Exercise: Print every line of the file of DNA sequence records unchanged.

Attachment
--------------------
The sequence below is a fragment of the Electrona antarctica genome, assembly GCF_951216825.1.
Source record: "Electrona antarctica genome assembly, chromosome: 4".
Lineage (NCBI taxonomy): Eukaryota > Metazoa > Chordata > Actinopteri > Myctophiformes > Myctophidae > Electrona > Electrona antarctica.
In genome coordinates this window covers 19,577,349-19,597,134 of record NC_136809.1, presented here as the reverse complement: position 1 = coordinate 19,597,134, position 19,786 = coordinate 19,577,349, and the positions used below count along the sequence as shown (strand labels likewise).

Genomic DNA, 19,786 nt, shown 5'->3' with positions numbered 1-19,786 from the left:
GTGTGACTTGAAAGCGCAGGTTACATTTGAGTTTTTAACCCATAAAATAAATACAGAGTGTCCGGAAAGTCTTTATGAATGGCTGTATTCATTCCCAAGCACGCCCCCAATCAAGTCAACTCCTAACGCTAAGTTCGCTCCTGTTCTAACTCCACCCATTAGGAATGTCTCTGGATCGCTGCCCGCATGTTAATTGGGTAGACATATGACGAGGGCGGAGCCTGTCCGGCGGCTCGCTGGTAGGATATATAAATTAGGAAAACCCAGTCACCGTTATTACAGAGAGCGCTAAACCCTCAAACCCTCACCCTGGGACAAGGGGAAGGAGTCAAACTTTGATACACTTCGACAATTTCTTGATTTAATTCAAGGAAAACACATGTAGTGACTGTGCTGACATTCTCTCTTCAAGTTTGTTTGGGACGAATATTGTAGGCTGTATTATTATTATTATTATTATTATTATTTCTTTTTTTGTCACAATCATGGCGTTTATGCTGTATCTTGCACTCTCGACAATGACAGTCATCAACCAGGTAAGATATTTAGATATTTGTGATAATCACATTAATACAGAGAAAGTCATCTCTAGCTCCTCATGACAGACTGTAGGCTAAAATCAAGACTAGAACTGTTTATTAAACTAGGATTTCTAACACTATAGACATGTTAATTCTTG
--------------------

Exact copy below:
The sequence below is a fragment of the Electrona antarctica genome, assembly GCF_951216825.1.
Source record: "Electrona antarctica genome assembly, chromosome: 4".
Lineage (NCBI taxonomy): Eukaryota > Metazoa > Chordata > Actinopteri > Myctophiformes > Myctophidae > Electrona > Electrona antarctica.
In genome coordinates this window covers 19,577,349-19,597,134 of record NC_136809.1, presented here as the reverse complement: position 1 = coordinate 19,597,134, position 19,786 = coordinate 19,577,349, and the positions used below count along the sequence as shown (strand labels likewise).

Genomic DNA, 19,786 nt, shown 5'->3' with positions numbered 1-19,786 from the left:
GTGTGACTTGAAAGCGCAGGTTACATTTGAGTTTTTAACCCATAAAATAAATACAGAGTGTCCGGAAAGTCTTTATGAATGGCTGTATTCATTCCCAAGCACGCCCCCAATCAAGTCAACTCCTAACGCTAAGTTCGCTCCTGTTCTAACTCCACCCATTAGGAATGTCTCTGGATCGCTGCCCGCATGTTAATTGGGTAGACATATGACGAGGGCGGAGCCTGTCCGGCGGCTCGCTGGTAGGATATATAAATTAGGAAAACCCAGTCACCGTTATTACAGAGAGCGCTAAACCCTCAAACCCTCACCCTGGGACAAGGGGAAGGAGTCAAACTTTGATACACTTCGACAATTTCTTGATTTAATTCAAGGAAAACACATGTAGTGACTGTGCTGACATTCTCTCTTCAAGTTTGTTTGGGACGAATATTGTAGGCTGTATTATTATTATTATTATTATTATTATTTCTTTTTTTGTCACAATCATGGCGTTTATGCTGTATCTTGCACTCTCGACAATGACAGTCATCAACCAGGTAAGATATTTAGATATTTGTGATAATCACATTAATACAGAGAAAGTCATCTCTAGCTCCTCATGACAGACTGTAGGCTAAAATCAAGACTAGAACTGTTTATTAAACTAGGATTTCTAACACTATAGACATGTTAATTCTTG